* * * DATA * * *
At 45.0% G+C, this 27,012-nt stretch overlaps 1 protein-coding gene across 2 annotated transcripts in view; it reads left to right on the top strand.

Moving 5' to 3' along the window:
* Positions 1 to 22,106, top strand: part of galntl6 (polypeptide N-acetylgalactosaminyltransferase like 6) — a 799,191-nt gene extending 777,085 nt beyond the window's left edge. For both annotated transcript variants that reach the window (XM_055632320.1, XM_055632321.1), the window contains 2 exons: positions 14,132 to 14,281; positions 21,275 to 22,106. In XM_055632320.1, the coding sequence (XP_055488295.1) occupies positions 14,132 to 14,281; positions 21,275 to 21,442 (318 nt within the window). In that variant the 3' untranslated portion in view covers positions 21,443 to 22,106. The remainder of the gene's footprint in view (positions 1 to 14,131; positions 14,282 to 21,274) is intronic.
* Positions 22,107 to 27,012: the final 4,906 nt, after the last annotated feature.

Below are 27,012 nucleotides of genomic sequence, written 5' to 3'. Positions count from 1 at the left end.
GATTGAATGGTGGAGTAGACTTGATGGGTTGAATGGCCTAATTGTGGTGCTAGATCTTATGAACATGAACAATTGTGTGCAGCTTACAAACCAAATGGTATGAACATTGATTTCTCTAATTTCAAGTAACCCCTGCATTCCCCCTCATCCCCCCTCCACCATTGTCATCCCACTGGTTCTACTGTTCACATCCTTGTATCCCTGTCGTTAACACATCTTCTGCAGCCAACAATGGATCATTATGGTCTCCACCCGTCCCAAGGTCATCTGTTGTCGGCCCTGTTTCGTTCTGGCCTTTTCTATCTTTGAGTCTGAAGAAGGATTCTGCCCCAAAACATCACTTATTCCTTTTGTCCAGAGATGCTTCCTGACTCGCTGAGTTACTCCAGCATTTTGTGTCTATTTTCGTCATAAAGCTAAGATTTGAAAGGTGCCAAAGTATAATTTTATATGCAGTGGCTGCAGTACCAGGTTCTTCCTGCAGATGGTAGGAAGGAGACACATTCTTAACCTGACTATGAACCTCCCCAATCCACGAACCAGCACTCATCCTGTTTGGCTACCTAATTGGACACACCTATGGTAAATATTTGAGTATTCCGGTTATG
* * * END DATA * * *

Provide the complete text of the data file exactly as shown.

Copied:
At 45.0% G+C, this 27,012-nt stretch overlaps 1 protein-coding gene across 2 annotated transcripts in view; it reads left to right on the top strand.

Moving 5' to 3' along the window:
* Positions 1 to 22,106, top strand: part of galntl6 (polypeptide N-acetylgalactosaminyltransferase like 6) — a 799,191-nt gene extending 777,085 nt beyond the window's left edge. For both annotated transcript variants that reach the window (XM_055632320.1, XM_055632321.1), the window contains 2 exons: positions 14,132 to 14,281; positions 21,275 to 22,106. In XM_055632320.1, the coding sequence (XP_055488295.1) occupies positions 14,132 to 14,281; positions 21,275 to 21,442 (318 nt within the window). In that variant the 3' untranslated portion in view covers positions 21,443 to 22,106. The remainder of the gene's footprint in view (positions 1 to 14,131; positions 14,282 to 21,274) is intronic.
* Positions 22,107 to 27,012: the final 4,906 nt, after the last annotated feature.

Below are 27,012 nucleotides of genomic sequence, written 5' to 3'. Positions count from 1 at the left end.
GATTGAATGGTGGAGTAGACTTGATGGGTTGAATGGCCTAATTGTGGTGCTAGATCTTATGAACATGAACAATTGTGTGCAGCTTACAAACCAAATGGTATGAACATTGATTTCTCTAATTTCAAGTAACCCCTGCATTCCCCCTCATCCCCCCTCCACCATTGTCATCCCACTGGTTCTACTGTTCACATCCTTGTATCCCTGTCGTTAACACATCTTCTGCAGCCAACAATGGATCATTATGGTCTCCACCCGTCCCAAGGTCATCTGTTGTCGGCCCTGTTTCGTTCTGGCCTTTTCTATCTTTGAGTCTGAAGAAGGATTCTGCCCCAAAACATCACTTATTCCTTTTGTCCAGAGATGCTTCCTGACTCGCTGAGTTACTCCAGCATTTTGTGTCTATTTTCGTCATAAAGCTAAGATTTGAAAGGTGCCAAAGTATAATTTTATATGCAGTGGCTGCAGTACCAGGTTCTTCCTGCAGATGGTAGGAAGGAGACACATTCTTAACCTGACTATGAACCTCCCCAATCCACGAACCAGCACTCATCCTGTTTGGCTACCTAATTGGACACACCTATGGTAAATATTTGAGTATTCCGGTTATG